I Was Right To Fear Lack of Routine #TeacherMom

When I became a stay-at-home mom 4 years ago, it was the first time I didn’t have bells telling me where to be for the first time since I was 5. And I was terrified.

How was I supposed to structure my time wisely without anyone checking off my attendance?

How was I supposed to feel productive without someone to report my work to?

How was I supposed to find routines that worked my (then) 2 very small students as well as myself?

I can now say with confidence that I was right to have all these fears. They are exactly what makes being an at-home parent so difficult. They are some of the things I miss about being in the classroom even now.

But having navigated them for the last 4 years, I can say that I am grateful to have experienced them. They give me more insight on why it’s so important to honor student agency and teach them to be masters of their own time and learning before they leave the structure of the bells.

They have also given me a lens to how messy real life is — and to accept and even celebrate it. Reality is…

….some days, we feel like we’re on our A-game, and other days, we just don’t.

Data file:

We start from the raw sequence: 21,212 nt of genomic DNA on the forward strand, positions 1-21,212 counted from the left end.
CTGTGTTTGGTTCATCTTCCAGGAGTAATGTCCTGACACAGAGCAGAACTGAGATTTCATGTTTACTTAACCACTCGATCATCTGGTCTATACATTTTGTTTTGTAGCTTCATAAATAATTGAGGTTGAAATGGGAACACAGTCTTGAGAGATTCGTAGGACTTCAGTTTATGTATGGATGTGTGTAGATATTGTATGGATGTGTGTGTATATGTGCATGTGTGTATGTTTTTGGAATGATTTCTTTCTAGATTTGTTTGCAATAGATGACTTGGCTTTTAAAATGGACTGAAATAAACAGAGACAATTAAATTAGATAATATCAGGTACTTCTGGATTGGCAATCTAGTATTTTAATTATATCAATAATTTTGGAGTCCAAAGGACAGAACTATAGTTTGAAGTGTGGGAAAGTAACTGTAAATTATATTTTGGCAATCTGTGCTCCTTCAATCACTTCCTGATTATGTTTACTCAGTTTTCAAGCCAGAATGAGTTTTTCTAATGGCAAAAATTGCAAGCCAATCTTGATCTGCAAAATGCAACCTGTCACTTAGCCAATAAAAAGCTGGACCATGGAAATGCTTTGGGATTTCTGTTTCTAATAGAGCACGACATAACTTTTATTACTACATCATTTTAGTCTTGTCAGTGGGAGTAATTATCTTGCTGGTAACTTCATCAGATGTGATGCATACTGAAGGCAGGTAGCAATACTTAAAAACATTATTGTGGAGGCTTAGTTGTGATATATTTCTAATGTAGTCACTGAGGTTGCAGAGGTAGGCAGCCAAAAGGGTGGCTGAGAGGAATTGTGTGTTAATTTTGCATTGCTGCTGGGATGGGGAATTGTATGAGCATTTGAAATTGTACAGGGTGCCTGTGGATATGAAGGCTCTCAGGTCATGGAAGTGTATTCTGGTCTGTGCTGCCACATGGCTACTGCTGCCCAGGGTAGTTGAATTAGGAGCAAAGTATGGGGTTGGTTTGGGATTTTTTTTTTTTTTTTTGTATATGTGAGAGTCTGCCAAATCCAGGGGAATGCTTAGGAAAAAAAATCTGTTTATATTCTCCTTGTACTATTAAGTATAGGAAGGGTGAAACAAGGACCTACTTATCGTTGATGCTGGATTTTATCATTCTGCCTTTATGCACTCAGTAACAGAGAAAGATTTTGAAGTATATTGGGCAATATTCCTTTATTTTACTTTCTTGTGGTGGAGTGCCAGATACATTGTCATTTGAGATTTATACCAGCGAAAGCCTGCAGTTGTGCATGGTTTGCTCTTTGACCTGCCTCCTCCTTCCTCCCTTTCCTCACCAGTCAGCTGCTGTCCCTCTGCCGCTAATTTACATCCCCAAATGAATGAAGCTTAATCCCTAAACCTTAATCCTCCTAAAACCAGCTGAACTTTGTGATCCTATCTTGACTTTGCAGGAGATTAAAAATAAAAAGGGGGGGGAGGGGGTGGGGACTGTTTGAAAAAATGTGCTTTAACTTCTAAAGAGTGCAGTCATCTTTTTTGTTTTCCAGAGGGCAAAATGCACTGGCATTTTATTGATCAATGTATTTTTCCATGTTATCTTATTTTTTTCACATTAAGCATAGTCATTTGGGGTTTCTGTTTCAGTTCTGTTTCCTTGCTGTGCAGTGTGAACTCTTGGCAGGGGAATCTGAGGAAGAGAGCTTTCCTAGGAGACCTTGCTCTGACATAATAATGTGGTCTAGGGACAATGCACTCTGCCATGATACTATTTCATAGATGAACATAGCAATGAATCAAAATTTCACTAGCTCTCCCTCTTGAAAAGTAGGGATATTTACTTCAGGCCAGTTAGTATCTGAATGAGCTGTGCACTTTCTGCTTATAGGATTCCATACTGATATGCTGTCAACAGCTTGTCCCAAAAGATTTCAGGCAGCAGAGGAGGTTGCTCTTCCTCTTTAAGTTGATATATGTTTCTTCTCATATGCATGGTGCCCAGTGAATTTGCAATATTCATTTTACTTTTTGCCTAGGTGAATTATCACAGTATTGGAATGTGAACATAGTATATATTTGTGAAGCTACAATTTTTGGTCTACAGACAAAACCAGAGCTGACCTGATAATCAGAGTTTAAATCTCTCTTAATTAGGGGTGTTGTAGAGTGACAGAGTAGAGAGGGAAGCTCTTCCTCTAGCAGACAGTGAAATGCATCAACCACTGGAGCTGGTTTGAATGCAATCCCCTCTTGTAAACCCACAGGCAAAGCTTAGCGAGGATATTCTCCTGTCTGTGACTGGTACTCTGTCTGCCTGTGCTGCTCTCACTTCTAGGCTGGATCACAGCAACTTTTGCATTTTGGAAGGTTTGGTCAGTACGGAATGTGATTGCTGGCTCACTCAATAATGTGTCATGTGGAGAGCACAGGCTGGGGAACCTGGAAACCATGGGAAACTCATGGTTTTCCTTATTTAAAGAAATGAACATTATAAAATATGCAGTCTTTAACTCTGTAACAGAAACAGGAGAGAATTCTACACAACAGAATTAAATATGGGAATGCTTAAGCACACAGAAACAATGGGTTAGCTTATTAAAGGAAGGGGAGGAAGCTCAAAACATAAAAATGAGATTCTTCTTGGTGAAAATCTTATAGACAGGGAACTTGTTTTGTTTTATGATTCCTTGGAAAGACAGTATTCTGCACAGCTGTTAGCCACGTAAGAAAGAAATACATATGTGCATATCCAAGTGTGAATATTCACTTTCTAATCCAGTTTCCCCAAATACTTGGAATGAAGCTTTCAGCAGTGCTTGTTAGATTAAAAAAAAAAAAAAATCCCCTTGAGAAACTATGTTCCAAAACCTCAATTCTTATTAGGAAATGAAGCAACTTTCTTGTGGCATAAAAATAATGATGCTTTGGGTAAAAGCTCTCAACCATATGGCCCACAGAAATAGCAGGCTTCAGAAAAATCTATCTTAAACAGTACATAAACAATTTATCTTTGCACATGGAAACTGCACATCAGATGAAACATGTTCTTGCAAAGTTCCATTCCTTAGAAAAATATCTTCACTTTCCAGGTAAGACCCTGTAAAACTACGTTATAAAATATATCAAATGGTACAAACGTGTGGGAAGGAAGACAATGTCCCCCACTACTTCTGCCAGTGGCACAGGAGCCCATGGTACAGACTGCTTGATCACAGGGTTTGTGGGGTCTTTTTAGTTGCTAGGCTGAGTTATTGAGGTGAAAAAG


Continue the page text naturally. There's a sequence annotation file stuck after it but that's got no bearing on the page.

…some days, we feel inspired and energized, and other days, we have trouble even remembering that we were once capable of energy.

…some days, the very small students in our lives are agreeable and engaged, and other days, they are cranky and irrational (this one tends to change by the hour or even minute at times).

All of this is not only ok, it’s what makes life rich.

I continue to take my current role as an at-home parent one day at a time. I still look forward to classroom teaching again in a few years. But I now know that each day of this messy, bell-less life is a blessing for me now, and will be for years to come.

featured image: DeathToTheStockPhoto

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